Monday morning, I half jokingly made a meme after news of the Navy Yard shooting broke, predicting that conspiracy nuts would start screaming “false flag.” And sure enough, I was right. Once again, Alex Jones slithered out from under his rock and summoned that legion of followers to proclaim that once again, the government had staged another horrific event in order to take away our rights, send us to FEMA camps, etc. It doesn’t matter what the event is, or what the topic may be, him and his followers will find some shadowy group to blame it on. It’s like Godwin’s Law except you just replace Hitler with George Soros, the Bilderberg Group, Zionists, etc.
I think people rely on conspiracy hypotheses (no, they’re not actually theories because theories are hypotheses that have been tested) because they create a more exciting and fearful world in which they can exchange their current reality for another. Remember when we were kids and we pretended to be cops or secret agents? Same thing here except these are grown adults, and they can’t separate the fantasy world from reality anymore. It’s a fanciful and yet simplistic way of explaining any event that happens without thinking. Let’s take Monday’s shooting, for example. A man with a rather complex history of mental illness and anger issues snaps and kills a dozen people inside of a military installation. Immediately, “it’s an attack staged by the government” comes out of Alex Jones’ piehole before the police have even secured the scene, and his mindless drones believe every word of it.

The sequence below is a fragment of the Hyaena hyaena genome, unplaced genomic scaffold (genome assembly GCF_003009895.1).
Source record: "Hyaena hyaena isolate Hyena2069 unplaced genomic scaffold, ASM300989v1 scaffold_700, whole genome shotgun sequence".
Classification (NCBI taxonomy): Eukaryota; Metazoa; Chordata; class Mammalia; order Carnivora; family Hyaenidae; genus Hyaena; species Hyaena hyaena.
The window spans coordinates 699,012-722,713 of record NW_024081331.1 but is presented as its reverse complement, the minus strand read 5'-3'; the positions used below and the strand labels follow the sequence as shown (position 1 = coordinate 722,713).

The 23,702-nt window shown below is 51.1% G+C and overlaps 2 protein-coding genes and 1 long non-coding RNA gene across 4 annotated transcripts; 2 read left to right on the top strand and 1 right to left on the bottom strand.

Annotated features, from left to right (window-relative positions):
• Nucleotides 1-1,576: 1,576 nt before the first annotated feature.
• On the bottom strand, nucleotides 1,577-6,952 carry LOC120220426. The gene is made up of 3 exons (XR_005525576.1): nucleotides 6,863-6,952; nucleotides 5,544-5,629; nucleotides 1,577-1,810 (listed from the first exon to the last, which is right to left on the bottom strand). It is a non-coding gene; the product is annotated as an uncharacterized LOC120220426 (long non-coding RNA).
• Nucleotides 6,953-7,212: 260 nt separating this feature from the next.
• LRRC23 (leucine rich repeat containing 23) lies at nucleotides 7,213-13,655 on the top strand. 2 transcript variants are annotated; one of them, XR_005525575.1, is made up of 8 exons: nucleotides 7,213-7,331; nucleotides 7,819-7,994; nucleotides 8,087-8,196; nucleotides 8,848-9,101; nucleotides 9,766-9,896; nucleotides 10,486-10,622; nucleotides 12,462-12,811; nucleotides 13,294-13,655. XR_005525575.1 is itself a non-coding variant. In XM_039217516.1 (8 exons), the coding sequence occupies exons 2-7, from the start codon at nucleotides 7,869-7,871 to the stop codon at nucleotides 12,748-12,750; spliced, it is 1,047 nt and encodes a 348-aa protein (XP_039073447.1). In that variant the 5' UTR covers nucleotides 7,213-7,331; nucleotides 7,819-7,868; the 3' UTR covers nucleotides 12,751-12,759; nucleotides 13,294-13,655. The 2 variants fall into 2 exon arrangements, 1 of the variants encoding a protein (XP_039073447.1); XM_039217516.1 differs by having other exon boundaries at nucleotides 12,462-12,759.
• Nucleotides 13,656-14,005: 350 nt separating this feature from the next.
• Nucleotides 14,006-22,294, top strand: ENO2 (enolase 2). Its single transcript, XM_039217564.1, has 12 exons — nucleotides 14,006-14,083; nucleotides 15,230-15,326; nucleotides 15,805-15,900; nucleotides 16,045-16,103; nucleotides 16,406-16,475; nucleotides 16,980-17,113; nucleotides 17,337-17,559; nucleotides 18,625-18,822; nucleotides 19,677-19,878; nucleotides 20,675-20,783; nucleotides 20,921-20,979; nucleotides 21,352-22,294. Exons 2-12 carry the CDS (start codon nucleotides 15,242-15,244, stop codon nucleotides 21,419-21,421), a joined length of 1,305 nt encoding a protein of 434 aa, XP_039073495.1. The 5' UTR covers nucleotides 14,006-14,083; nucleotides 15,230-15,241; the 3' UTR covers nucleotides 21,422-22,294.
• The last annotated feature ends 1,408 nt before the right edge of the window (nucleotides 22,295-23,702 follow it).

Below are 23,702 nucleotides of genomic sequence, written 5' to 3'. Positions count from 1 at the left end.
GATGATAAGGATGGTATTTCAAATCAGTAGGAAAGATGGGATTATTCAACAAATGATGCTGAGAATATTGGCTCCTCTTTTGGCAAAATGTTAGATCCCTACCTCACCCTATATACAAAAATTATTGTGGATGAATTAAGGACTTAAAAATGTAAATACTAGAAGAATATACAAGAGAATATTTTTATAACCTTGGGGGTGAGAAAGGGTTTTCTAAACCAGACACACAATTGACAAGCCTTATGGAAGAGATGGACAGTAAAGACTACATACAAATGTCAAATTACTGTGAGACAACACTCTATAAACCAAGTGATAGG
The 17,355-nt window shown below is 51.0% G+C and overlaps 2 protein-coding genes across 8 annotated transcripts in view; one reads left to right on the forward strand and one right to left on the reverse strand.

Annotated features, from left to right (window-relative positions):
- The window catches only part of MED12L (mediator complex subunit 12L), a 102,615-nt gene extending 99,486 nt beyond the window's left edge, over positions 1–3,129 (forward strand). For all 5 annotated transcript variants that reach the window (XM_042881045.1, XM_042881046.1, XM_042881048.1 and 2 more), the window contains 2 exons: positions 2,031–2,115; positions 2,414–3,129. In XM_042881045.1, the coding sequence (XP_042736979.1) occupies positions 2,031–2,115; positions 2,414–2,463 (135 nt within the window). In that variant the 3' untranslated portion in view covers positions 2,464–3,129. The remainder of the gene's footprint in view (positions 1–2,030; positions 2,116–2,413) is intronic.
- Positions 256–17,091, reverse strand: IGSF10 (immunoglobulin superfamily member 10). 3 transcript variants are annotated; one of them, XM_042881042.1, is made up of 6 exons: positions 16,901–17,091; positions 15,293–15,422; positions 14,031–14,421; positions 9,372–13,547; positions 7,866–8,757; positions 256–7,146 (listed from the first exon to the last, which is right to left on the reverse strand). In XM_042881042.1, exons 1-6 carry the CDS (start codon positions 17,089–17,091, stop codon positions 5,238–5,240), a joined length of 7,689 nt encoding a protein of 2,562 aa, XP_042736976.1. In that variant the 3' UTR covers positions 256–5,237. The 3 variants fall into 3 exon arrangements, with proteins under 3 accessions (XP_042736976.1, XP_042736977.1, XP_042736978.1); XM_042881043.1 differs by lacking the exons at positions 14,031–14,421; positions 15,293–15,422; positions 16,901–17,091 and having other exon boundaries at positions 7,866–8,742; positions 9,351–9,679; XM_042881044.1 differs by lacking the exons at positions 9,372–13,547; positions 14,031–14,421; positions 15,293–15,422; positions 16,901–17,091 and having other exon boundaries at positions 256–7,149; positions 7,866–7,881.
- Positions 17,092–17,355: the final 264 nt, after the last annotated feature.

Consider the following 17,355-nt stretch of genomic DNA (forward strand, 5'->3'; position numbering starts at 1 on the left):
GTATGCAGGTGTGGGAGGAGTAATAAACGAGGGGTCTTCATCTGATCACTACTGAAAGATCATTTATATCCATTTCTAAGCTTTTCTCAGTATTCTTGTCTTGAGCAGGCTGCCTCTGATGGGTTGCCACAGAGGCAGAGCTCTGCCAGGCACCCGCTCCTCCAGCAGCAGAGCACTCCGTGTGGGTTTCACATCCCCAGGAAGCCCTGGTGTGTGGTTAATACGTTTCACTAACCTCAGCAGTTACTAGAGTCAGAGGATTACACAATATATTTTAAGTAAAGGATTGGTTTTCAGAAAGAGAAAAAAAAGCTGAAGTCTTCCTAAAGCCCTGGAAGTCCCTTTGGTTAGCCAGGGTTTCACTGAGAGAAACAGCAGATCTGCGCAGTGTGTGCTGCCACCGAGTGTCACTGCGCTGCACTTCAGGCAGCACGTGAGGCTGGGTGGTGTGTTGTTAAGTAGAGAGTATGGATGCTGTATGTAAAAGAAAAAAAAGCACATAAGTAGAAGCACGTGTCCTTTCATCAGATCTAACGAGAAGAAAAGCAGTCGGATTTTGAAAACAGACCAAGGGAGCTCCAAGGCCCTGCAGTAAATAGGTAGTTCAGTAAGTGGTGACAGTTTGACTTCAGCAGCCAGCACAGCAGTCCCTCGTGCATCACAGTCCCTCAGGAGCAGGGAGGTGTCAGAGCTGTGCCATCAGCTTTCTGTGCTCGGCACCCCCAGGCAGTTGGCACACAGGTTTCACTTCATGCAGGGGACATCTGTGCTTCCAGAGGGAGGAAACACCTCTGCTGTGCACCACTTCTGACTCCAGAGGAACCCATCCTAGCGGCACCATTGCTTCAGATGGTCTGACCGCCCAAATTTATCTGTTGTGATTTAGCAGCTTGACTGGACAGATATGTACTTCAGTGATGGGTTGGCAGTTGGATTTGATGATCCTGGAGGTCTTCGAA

“Mindless drones” of Alex Jones, that’s the best way to describe it I suppose. Conspiracy paranoia goes beyond a mild mental illness or a problem with intellectual maturity, it’s really a cult when you think about it. Think of all the people who did anything Jim Jones, or Charles Manson or David Koresh said. I would bet every last cent in my bank account that if tomorrow Alex Jones said that the end of the world was upon us and his followers should sell everything they own and head to the bunkers, they would do it without thinking. You see, Alex Jones isn’t a raving lunatic — he’s a very clever individual who realized there is a financial gold mine in peddling crazy conspiracy stories laced with a strong tinge of anti-Semitism. While Alex was still popping pimples in high school, there was David Icke who makes him seem almost normal. Alex Jones basically followed in his footsteps and surpassed him as the new leader of the conspiracy fringe. He took the insane rants of David Icke and watered them down a little to be more palatable for a wider audience — which, of course, means more money in his pocket. You see, it all boils down to one thing: maximum audience which equals maximum revenue.
This isn’t to say the government hasn’t ever lied to us or that conspiracies haven’t happened before. We know for a fact that the government has lied or withheld information from us. Corporations and individuals conspire to do all sorts of shady things on a daily basis, and we have documented proof of both. However, what Alex Jones is selling is nothing more than a collection of old stories with the wording changed a bit and an extra couple tablespoons of xenophobia and anti-Semitism thrown in. If you’ve bought into his narrative, that’s the perfect definition of irony right there. You didn’t want to be “one of the sheep” and you found a Pied Piper with a tinfoil hat peddling an alternate reality to you. How does it feel to be played for a fool?
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